By Qistina Tengku
Photo Credit: Janosch Siepen
In the latest collaborative event between Strife and PS21, part of the ‘Changing Faces of Conflict’ series, the discussion aimed to explore the lessons learned in the Iraq and Afghan wars. The panel was moderated by Reuters Global Affairs Columnist Peter Apps.
Emma Sky, Director of the Yale University World Fellows Program and senior advisor to US officials in Iraq, said the invasion of Iraq should not have happened – but that nothing that occurred in Iraq after 2003 was inevitable. Sky explained how US policies collapsed the state of Iraq, leading to Iraq’s descent into civil war and the rise of Al-Qaeda in Iraq. From 2007-2009, the US had the right strategy, leadership and resources – and the civil war ended. However, the failure to uphold the results of Iraq’s 2010 national elections, led to sectarian policies, an increase in the Iranian influence, and the rise of ISIS out of the ashes of al-Qaeda in Iraq – with a devastating impact on Syria during the Arab Spring. The unintended consequence of our interventions in the Middle East has been the refugee crisis, contributing to the rise of populism in the West.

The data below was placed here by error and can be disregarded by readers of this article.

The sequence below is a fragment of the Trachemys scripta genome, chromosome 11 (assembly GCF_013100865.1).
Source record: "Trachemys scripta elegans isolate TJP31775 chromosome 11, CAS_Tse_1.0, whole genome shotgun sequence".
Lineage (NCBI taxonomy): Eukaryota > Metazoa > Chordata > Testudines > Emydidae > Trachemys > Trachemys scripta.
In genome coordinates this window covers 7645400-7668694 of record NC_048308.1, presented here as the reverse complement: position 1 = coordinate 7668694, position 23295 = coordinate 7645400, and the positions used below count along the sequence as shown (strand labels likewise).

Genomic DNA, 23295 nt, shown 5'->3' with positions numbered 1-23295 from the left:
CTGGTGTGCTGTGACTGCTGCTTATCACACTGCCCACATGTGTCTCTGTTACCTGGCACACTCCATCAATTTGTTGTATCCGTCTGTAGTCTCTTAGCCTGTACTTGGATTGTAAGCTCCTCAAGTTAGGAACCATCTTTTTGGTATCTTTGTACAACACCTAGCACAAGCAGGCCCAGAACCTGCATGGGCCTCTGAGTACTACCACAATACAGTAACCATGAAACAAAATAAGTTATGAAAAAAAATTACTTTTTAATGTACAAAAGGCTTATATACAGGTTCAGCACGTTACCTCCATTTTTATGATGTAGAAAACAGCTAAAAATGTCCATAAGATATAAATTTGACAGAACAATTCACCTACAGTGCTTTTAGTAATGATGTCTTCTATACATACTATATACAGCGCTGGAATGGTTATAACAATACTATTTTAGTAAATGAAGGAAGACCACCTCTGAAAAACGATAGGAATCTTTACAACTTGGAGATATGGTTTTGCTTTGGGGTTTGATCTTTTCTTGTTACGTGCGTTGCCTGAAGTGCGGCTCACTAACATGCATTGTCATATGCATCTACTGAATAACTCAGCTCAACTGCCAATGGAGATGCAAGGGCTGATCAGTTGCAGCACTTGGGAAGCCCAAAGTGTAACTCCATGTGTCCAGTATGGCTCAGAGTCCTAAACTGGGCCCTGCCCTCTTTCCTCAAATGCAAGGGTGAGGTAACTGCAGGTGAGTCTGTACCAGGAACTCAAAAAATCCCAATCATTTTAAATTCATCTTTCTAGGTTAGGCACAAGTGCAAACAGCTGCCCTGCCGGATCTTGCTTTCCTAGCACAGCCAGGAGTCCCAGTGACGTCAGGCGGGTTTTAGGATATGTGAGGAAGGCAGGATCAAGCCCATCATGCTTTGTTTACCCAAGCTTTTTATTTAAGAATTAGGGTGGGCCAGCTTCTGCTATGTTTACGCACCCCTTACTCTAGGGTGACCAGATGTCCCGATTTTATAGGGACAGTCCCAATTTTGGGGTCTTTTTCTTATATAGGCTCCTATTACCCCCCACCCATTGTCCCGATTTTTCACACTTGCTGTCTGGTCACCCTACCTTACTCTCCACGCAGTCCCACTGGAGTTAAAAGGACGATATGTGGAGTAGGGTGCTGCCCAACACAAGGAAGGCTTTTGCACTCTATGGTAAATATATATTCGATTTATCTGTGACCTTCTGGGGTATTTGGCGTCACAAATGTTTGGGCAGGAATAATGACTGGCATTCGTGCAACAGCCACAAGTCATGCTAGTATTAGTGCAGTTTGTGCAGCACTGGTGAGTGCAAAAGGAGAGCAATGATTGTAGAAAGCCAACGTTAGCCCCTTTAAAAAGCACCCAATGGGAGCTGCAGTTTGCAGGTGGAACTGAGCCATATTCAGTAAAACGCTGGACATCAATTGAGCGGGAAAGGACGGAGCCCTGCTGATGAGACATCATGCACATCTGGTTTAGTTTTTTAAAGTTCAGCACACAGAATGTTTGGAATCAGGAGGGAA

Lieutenant General Sir Graeme Lamb, former Director Special Forces and Commander Field Army, said indecisive and unrealistic decisions by politicians put huge pressure on operational commanders in both conflicts. He said modern fourth generation warfare showed state and non-state adversaries alike deliberately targeting the West’s willpower through using asymmetric tactics, a major shift from the force-on-force confrontations of previous eras. Examples of unexpected consequences included the damage to U.K. National Health Service systems from the North Korea-linked WannaCry cyberattack. Western states were increasing turning to new systems and structures such as the U.S. Cyber Command to address such threats, he said.